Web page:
Who is working on this and do they have the time to write code? Do they have the talent and skill to write code? Do you have another resource who is coming in just to write the code or does coding take time away from UX architects and visual designers?
Try it and see.
The best way to know is to try it. I’ll always defer to real, empirical data. If your UX process goes faster with coded prototypes over someone REALLY good with Axure building in Axure, then coding wins.
But be fair. Don’t put someone new to Axure up against an experienced coder. I’ve found that people new to Axure or uncomfy with it are sometimes slow or inefficient. Get them training! 🙂
Also consider each practitioner’s process. It’s faster for me to design right into Axure and see my ideas come to life rather than pass it to someone for prototyping. It’s a better UX process to design right into a prototype rather than designing static wires and then finding out later what the interface really feels like to use. I’d rather spend my time prototyping in Axure than troubleshooting my code.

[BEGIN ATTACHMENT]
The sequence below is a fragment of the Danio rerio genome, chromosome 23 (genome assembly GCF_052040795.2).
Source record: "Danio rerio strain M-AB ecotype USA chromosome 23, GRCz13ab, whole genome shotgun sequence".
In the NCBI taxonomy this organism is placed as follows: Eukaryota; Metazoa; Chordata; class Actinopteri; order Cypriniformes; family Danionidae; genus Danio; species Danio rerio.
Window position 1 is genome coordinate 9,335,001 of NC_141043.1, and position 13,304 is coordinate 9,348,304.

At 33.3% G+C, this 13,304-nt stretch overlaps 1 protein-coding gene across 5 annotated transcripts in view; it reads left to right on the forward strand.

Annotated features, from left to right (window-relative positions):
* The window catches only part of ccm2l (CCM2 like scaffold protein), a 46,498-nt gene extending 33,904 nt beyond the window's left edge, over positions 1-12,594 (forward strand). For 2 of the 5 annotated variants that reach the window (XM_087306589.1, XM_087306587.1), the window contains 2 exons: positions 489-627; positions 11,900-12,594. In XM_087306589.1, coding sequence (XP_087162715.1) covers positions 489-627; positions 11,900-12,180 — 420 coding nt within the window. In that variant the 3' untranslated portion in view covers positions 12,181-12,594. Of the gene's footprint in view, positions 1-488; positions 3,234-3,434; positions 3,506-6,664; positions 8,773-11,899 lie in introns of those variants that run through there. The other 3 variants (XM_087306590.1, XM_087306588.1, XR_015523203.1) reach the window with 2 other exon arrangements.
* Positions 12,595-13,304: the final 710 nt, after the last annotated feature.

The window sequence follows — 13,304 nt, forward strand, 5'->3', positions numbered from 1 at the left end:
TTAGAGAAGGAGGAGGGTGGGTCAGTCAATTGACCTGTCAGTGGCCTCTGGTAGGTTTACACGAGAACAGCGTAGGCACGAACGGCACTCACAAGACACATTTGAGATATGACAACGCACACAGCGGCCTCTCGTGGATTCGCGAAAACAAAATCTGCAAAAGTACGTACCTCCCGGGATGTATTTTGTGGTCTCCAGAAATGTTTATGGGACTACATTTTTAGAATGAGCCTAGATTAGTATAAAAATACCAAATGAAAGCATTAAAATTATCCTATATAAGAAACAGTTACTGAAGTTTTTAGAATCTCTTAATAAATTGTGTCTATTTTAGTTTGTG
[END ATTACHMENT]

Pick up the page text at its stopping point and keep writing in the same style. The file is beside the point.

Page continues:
I’m still biased toward Axure, and no, they don’t pay me anything. I am just a fan.
Surely you remember the unnamed person in Hawaii who sent out an alert that a missile was headed for Hawaii. The initial explanation was user error. It was supposed to be a drill, an exercise, but the person hit the wrong buttons, sending it out as a real alert and not a test.
So many UX blogs rejoiced in a big moment to jump on the news and hashtags and write about better interfaces.
Even Nielsen Norman Group jumped on. I grabbed a screen shot in case they take the post down or edit it. NNG is always about “don’t blame the user for a poorly designed system,” which is where they go with this situation as well:
I had it on my list of things to blog about…
But the more I looked at the system, the more I said to myself OK… this is a non-modern-looking system. The UX can certainly be better. But it’s not the UX failure everybody is making it out to be. There are safeguards in place to make sure you mean to send a real alert vs a test. They’ve never sent a false alert out before. I’m not sure this is a user-error-thanks-to-bad-UX issue.
And now we know that the person who sent the alert intended for it to be a real alert.
Newspapers are now reporting that the worker didn’t hit the button by mistake. He didn’t hit the multiple menus and buttons and things he’d have to hit to have sent a real alert by mistake.